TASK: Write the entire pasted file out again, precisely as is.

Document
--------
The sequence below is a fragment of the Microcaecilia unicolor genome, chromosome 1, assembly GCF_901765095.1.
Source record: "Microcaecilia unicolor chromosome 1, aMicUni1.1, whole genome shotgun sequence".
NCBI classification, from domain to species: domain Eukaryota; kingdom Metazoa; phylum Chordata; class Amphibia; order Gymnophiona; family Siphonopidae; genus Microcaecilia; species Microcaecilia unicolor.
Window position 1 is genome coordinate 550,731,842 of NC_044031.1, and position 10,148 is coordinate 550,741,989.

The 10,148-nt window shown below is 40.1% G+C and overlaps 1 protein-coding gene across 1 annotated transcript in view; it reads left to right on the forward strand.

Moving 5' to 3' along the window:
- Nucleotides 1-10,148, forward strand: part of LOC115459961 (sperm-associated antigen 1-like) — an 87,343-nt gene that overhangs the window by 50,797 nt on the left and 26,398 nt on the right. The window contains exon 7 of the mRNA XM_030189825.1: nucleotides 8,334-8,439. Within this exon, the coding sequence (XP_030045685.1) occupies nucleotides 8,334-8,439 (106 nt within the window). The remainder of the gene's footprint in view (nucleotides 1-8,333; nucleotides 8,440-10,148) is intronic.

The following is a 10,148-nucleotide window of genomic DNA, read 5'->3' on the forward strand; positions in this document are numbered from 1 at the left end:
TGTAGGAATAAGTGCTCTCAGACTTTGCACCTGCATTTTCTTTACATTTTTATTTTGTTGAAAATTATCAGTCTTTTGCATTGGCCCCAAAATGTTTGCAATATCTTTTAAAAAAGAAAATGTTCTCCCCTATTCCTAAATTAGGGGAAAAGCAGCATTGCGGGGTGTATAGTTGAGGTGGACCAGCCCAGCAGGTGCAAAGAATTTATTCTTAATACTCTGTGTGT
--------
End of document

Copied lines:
The sequence below is a fragment of the Microcaecilia unicolor genome, chromosome 1, assembly GCF_901765095.1.
Source record: "Microcaecilia unicolor chromosome 1, aMicUni1.1, whole genome shotgun sequence".
NCBI classification, from domain to species: domain Eukaryota; kingdom Metazoa; phylum Chordata; class Amphibia; order Gymnophiona; family Siphonopidae; genus Microcaecilia; species Microcaecilia unicolor.
Window position 1 is genome coordinate 550,731,842 of NC_044031.1, and position 10,148 is coordinate 550,741,989.

The 10,148-nt window shown below is 40.1% G+C and overlaps 1 protein-coding gene across 1 annotated transcript in view; it reads left to right on the forward strand.

Moving 5' to 3' along the window:
- Nucleotides 1-10,148, forward strand: part of LOC115459961 (sperm-associated antigen 1-like) — an 87,343-nt gene that overhangs the window by 50,797 nt on the left and 26,398 nt on the right. The window contains exon 7 of the mRNA XM_030189825.1: nucleotides 8,334-8,439. Within this exon, the coding sequence (XP_030045685.1) occupies nucleotides 8,334-8,439 (106 nt within the window). The remainder of the gene's footprint in view (nucleotides 1-8,333; nucleotides 8,440-10,148) is intronic.

The following is a 10,148-nucleotide window of genomic DNA, read 5'->3' on the forward strand; positions in this document are numbered from 1 at the left end:
TGTAGGAATAAGTGCTCTCAGACTTTGCACCTGCATTTTCTTTACATTTTTATTTTGTTGAAAATTATCAGTCTTTTGCATTGGCCCCAAAATGTTTGCAATATCTTTTAAAAAAGAAAATGTTCTCCCCTATTCCTAAATTAGGGGAAAAGCAGCATTGCGGGGTGTATAGTTGAGGTGGACCAGCCCAGCAGGTGCAAAGAATTTATTCTTAATACTCTGTGTGT